Panel III: “Mobilizing Rights for the Marginalized” (2018 Signature Conference)

Panel III: “Mobilizing Rights for the Marginalized”

 

“The Law and Practice of Disability Discrimination Act in South Korea”

JaeWon Kim, Sungkyunkwan University

The enactment of the Disability Discrimination Act in 2007 was the most important disability rights legislation in Korean history. It was finally achieved by a concerted effort of disability communities, civic organizations and lawyers after fierce struggles. The DDA empowers persons with disabilities as the same rights-bearing subjects who can enjoy the same liberties and entitlements as abled people. Since the new legislation, the Korean disability communities and advocate groups have actively utilized the law both in and out of the courtrooms. Well over the half of the all complaints at the National Human Rights Commission in recent years are related to disabilities. Courts are now more responsive to disability rights, and published the ‘guidelines on judicial assistance for people with disabilities’. This paper critically examines the law and practice of disability related legislation in South Korea and suggests some reform measures.

 

“Now or Later: On Shigisangjo and Premature Politics”

Ju Hui Judy Han, University of California, Los Angeles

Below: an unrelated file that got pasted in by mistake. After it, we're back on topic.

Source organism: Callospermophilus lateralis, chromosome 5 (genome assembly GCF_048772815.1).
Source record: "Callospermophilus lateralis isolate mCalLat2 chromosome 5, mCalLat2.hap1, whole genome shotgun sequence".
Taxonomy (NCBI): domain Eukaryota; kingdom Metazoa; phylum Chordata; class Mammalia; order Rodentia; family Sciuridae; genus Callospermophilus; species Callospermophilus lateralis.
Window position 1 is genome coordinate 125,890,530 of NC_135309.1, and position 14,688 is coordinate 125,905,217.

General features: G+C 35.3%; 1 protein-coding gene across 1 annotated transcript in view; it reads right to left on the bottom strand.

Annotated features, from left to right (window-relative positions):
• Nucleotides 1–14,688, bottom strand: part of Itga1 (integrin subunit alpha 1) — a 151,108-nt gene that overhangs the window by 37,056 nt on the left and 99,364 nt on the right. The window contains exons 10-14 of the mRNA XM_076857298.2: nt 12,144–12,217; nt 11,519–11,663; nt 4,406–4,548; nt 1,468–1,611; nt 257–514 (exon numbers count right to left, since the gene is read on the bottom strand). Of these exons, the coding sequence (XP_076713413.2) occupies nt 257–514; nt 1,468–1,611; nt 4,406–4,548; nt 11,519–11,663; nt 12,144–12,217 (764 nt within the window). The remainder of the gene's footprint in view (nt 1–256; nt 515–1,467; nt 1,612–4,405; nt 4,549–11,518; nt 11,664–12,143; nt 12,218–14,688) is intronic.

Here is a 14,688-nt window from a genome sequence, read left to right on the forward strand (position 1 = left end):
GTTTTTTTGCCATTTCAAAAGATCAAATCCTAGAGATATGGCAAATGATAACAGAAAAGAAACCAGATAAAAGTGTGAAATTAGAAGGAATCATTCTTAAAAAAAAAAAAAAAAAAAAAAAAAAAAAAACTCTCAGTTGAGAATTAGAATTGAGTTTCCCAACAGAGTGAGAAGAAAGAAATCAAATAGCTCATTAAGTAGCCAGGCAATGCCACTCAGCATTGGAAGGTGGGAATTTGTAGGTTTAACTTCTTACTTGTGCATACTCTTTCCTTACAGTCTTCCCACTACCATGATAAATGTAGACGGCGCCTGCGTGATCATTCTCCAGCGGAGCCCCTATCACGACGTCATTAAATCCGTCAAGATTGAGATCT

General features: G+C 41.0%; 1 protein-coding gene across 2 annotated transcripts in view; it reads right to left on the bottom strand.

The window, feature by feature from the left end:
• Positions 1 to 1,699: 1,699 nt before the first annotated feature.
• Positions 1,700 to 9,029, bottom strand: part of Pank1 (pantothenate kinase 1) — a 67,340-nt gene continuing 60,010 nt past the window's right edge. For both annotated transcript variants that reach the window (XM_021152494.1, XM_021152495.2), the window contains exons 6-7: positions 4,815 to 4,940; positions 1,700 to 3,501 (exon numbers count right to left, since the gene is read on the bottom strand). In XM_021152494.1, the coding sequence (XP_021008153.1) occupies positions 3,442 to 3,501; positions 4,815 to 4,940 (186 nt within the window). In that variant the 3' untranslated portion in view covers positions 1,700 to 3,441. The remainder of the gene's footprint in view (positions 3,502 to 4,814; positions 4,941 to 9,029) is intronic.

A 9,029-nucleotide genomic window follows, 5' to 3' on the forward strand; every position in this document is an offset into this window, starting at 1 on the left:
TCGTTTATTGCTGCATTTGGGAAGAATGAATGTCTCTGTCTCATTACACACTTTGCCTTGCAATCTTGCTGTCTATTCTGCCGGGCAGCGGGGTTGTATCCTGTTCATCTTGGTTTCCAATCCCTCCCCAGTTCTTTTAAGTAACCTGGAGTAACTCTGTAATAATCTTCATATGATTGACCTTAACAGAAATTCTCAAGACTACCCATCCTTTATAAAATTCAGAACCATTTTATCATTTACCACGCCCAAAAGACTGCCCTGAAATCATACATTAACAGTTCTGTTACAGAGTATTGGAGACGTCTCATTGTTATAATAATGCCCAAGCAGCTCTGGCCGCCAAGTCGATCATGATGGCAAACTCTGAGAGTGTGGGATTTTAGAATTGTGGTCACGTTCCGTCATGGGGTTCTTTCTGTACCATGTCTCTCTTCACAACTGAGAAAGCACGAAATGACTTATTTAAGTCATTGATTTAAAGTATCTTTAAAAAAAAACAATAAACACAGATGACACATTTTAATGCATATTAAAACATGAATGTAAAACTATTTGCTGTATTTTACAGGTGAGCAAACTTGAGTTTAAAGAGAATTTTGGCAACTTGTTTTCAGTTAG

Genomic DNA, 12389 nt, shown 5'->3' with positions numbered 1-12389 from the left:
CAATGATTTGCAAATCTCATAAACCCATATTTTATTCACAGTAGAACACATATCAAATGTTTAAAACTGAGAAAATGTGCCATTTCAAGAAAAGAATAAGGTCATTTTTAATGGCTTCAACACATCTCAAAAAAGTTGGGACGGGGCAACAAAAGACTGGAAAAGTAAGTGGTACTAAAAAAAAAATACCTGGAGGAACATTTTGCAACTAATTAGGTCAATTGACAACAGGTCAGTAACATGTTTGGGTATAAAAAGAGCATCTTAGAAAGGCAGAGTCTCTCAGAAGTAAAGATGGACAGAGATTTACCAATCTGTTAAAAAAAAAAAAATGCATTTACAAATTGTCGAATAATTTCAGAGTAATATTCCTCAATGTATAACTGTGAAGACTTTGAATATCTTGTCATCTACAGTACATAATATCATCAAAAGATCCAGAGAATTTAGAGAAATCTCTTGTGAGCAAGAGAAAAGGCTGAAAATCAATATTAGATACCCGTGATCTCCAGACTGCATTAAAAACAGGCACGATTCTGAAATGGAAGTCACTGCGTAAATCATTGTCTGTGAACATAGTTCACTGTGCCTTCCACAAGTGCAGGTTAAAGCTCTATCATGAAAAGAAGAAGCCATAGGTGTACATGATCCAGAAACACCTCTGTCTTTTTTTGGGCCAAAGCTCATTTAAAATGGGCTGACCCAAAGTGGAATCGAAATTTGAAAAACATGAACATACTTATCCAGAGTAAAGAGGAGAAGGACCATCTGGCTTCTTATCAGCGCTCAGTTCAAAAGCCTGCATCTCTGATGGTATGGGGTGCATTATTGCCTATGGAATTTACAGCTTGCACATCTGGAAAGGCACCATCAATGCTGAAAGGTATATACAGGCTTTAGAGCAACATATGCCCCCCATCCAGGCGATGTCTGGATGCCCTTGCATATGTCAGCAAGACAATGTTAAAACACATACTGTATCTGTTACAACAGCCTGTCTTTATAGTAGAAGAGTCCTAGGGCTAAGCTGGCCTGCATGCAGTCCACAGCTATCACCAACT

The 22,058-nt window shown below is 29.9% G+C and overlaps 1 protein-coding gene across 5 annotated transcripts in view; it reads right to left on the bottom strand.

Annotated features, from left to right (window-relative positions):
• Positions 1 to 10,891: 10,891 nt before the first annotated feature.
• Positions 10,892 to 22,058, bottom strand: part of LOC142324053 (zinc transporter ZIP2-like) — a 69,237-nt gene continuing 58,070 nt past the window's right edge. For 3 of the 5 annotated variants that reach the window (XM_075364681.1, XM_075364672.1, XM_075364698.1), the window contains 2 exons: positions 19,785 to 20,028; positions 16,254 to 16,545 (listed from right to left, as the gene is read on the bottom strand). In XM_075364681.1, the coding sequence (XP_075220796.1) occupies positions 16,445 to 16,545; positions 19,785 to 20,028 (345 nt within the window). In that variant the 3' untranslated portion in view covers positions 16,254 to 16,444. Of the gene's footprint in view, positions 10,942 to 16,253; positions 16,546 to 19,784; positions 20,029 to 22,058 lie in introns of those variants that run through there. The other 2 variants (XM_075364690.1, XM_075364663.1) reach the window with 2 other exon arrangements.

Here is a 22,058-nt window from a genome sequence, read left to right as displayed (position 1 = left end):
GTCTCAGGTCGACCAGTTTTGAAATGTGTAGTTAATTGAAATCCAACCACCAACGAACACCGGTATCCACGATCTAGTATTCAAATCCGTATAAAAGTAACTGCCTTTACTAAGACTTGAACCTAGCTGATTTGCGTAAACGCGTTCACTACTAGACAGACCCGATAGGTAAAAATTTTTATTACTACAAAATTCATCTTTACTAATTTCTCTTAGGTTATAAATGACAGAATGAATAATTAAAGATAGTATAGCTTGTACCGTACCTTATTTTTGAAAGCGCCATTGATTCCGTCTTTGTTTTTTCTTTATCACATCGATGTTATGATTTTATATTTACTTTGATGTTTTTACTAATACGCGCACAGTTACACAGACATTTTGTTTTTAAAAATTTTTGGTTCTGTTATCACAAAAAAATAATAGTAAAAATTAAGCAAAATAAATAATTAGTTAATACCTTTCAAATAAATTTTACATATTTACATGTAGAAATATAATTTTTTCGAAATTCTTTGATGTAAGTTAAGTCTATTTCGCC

Despite the intensified backlash from conservative Protestant groups, or perhaps enlivened by the clamorous opposition, sexual minority/LGBT/queer politics in South Korea appear to have 4 gained a great deal of public visibility in recent years. From the two decades of annual Korea Queer Culture Festival and Parade in Seoul to the near-daily protest rallies around the country against social injustice, sexual minority activists certainly seem to have gained a seat among feminist and progressive labor and human rights advocates. Why then were queer activists shouted down and dragged out from a women’s leadership forum in Seoul in February 2017 where candidate Moon Jae In pledged to become a “feminist president” to the applause of a cheering auditorium? What were the demands of the queer protesters, and why did the audience attempt to silence them? I contend that this chilling moment revealed a great deal about the epistemic violence of shigisangjo or the idea that some concerns should be dismissed as inappropriate and premature. This paper engages with questions of queer futurity and the optics of progressive social change in discussing in particular the politics of deferment implicit in the idea of shigisangjo.